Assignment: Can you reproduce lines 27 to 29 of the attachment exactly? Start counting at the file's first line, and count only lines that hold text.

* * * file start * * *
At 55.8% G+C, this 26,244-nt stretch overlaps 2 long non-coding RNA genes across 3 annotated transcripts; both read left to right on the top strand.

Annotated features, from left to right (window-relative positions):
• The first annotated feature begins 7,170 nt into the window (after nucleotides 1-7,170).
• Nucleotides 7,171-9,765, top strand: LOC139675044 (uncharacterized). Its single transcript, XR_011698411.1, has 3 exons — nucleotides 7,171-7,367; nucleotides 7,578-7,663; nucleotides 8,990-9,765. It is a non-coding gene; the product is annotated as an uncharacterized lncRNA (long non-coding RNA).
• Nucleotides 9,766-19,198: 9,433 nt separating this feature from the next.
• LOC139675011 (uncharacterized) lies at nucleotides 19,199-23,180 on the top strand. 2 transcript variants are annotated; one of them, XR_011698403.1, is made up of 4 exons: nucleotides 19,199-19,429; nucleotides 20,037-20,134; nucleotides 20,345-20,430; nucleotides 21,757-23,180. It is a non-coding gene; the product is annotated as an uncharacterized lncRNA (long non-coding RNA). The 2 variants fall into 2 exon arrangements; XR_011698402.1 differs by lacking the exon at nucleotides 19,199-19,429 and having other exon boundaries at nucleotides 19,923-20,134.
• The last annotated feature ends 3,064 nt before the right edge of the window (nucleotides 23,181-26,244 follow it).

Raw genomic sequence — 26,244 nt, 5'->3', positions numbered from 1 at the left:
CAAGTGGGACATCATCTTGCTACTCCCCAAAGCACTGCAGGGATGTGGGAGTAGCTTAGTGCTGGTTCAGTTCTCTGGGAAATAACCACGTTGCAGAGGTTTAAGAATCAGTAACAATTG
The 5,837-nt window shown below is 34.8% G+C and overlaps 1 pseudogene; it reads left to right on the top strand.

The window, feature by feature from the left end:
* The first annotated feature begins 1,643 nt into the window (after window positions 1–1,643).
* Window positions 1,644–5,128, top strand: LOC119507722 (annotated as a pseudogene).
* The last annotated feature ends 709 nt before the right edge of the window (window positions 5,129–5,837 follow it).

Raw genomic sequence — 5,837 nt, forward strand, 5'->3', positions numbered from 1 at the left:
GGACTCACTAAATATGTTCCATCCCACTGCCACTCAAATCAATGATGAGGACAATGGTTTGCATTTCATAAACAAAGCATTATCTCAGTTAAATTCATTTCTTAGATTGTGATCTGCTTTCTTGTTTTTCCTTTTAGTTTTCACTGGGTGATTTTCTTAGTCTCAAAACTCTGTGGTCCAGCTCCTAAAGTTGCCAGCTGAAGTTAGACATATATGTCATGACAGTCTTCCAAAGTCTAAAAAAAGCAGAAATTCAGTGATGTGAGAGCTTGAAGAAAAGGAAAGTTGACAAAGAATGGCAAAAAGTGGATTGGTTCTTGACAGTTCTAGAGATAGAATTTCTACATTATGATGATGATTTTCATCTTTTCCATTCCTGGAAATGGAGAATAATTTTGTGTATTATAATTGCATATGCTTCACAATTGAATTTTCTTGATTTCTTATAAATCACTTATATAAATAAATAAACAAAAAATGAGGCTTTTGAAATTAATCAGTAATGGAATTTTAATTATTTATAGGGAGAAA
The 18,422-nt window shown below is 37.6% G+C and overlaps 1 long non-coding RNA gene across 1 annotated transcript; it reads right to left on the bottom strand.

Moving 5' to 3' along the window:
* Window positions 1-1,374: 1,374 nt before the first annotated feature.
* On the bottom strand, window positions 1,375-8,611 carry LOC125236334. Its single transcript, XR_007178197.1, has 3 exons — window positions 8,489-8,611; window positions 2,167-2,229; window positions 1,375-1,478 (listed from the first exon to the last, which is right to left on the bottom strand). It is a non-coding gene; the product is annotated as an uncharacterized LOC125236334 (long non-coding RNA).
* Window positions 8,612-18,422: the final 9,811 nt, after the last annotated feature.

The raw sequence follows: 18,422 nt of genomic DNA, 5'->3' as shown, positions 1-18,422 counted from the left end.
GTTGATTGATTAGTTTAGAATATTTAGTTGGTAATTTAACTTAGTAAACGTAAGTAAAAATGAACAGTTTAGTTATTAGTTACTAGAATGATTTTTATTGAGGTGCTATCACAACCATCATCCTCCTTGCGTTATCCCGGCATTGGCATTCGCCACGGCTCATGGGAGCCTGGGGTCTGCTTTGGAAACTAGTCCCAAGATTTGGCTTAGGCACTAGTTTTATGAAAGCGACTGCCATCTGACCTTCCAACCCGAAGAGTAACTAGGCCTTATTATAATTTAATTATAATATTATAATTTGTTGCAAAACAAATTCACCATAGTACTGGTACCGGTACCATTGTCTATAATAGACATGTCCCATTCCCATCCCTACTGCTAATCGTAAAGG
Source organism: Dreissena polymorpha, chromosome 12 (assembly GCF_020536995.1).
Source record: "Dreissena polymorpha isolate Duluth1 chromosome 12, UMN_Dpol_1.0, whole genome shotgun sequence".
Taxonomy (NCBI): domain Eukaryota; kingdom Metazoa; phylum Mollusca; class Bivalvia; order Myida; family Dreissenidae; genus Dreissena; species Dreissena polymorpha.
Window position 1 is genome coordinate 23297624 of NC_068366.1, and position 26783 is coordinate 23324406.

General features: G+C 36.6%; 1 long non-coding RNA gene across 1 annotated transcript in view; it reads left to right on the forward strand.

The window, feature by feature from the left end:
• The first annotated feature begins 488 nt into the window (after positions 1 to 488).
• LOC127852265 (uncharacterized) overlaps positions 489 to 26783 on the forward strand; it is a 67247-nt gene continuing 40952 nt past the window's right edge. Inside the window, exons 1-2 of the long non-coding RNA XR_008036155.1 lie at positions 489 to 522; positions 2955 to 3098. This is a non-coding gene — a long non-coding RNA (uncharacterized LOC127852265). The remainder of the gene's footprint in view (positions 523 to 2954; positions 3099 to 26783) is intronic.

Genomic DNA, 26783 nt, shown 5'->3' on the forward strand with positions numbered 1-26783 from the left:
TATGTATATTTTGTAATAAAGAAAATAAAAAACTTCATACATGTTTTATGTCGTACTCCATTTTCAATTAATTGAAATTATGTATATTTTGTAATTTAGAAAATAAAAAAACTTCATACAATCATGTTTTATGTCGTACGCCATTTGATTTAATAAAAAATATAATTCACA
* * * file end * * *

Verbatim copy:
Window position 1 is genome coordinate 23297624 of NC_068366.1, and position 26783 is coordinate 23324406.

General features: G+C 36.6%; 1 long non-coding RNA gene across 1 annotated transcript in view; it reads left to right on the forward strand.

The window, feature by feature from the left end: